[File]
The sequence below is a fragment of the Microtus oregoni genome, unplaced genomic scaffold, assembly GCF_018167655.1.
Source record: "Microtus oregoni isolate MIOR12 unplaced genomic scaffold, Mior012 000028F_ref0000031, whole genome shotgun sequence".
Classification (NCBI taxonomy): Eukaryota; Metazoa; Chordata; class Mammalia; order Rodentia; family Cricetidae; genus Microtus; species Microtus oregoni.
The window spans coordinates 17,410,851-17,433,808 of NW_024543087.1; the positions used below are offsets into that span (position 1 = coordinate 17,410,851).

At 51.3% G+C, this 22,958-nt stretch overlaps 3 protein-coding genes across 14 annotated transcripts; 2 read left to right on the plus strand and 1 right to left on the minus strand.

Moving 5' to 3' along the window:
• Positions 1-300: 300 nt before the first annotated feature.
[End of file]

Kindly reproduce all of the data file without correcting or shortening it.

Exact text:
The sequence below is a fragment of the Microtus oregoni genome, unplaced genomic scaffold, assembly GCF_018167655.1.
Source record: "Microtus oregoni isolate MIOR12 unplaced genomic scaffold, Mior012 000028F_ref0000031, whole genome shotgun sequence".
Classification (NCBI taxonomy): Eukaryota; Metazoa; Chordata; class Mammalia; order Rodentia; family Cricetidae; genus Microtus; species Microtus oregoni.
The window spans coordinates 17,410,851-17,433,808 of NW_024543087.1; the positions used below are offsets into that span (position 1 = coordinate 17,410,851).

At 51.3% G+C, this 22,958-nt stretch overlaps 3 protein-coding genes across 14 annotated transcripts; 2 read left to right on the plus strand and 1 right to left on the minus strand.

Moving 5' to 3' along the window:
• Positions 1-300: 300 nt before the first annotated feature.